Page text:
WASHINGTON — A new "war between the states" has erupted in Congress over fears that counting illegal aliens in the 1990 census will give California, Texas and New York additional House seats at the expense of Pennsylvania, Connecticut, Michigan, Alabama and North Carolina.
The projected "loser" states and their allies are lobbying the Reagan Administration and preparing legislation and lawsuits aimed at excluding illegal aliens from census data that will be used to reapportion 435 House seats for the 1992 elections.
"The basic rights of representation are violated when voters in states with a large number of illegal aliens have a greater voice in choosing representatives in Congress," Reps. William F. Goodling (R-Pa.) and Thomas E. Petri (R-Wis.) said in a letter seeking co-sponsors for a bill that would bar counting illegals.
Strong resistance to the campaign is being mounted by congressmen from states that are likely to gain representation. Rep. Mervyn M. Dymally (D-Compton) and Rep. Robert Garcia (D-N.Y.) charged in interviews that racism is at work.
Dymally is chairman of both the House census and population subcommittee of the Post Office and Civil Service Committee and the Congressional Black Caucus. Garcia is former chairman of both the census panel and the Congressional Hispanic Caucus.
"I think the fears are unjustified and very divisive. I view this as another attempt to go after Hispanic residents," said Dymally, noting that census figures are used not only to apportion legislative seats but also to carve up federal funds for local government services.
The Census Bureau, which estimates that California and New York took House seats from Georgia and Indiana in 1982 because of large illegal-alien populations, suggested Wednesday that it would be impractical and threaten the accuracy of the 1990 census to try to drop illegals from the count.
The bureau successfully fought a suit by the Federation for American Immigration Reform (FAIR) to bar the counting of illegal aliens in the 1980 decennial census. But the outcome was inconclusive because the suit was dismissed on technical grounds.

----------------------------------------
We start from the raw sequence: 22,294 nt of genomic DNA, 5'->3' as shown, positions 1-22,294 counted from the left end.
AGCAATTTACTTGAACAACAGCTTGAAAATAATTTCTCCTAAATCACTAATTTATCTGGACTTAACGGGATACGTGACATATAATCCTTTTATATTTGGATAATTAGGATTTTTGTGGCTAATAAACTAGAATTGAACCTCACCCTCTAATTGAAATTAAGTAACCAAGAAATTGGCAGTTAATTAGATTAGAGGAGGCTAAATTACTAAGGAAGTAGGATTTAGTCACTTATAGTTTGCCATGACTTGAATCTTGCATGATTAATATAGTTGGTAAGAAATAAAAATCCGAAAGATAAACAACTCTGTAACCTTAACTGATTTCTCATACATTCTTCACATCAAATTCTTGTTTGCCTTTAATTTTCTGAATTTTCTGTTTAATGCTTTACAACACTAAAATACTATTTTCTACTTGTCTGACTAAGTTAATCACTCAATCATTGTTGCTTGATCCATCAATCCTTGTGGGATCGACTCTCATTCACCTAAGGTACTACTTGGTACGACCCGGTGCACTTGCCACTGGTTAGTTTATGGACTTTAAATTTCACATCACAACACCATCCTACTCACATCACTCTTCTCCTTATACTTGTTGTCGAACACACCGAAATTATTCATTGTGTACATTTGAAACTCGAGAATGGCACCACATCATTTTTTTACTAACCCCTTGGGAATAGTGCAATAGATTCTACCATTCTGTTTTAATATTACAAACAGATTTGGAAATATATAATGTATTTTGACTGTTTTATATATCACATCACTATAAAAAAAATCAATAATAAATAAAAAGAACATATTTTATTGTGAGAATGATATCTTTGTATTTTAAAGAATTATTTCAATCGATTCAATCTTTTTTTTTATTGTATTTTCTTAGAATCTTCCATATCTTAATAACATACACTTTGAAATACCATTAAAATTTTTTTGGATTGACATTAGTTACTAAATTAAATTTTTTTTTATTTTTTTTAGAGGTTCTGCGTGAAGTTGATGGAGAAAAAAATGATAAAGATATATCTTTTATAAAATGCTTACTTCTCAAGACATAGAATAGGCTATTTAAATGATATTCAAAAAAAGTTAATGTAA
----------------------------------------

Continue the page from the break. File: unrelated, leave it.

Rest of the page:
Now, FAIR--a nonprofit organization that opposed the 1986 law offering amnesty to many illegals--is actively supporting the efforts led by Reps. Goodling, Petri, Patrick L. Swindall (R-Ga.) and Thomas J. Ridge (R-Pa.).
Shouldn't Be Counted
"If an invading army were to come in, they would not be counted as members of the American polity. And we don't feel that illegal aliens, who have broken immigration laws, should be counted for purposes that would eventually redound to the benefit of one area of the country over another," said Richard Estrada, FAIR's research director.
Petri said that legislation will be introduced next week directing the secretary of commerce to "ensure that illegal aliens shall not be counted for apportionment purposes." Co-sponsors so far include Democrats from West Virginia and Pennsylvania and Republicans from Oregon, Kansas, Illinois, Ohio and Pennsylvania.
Meanwhile, Swindall is recruiting colleagues to sign a letter demanding that the Census Bureau implement such a policy on its own.
With both initiatives facing an uphill fight, however, Pennsylvania's House delegation of 13 Democrats and 10 Republicans is preparing to press its case in court, Goodling said.
The Census Bureau estimates that 2 million illegal aliens were included in the 1980 national head count and that about 1 million more were missed.
The Library of Congress has projected that Pennsylvania and Connecticut would lose one seat each if similar numbers of illegals are counted in 1990. If more are counted, Michigan, North Carolina and Alabama also would risk losing single seats. On the other hand, California would gain three seats, while Texas and New York would pick up one apiece.
The projections are highly speculative, however, because the new immigration law is expected to provide amnesty to 2 million illegal aliens.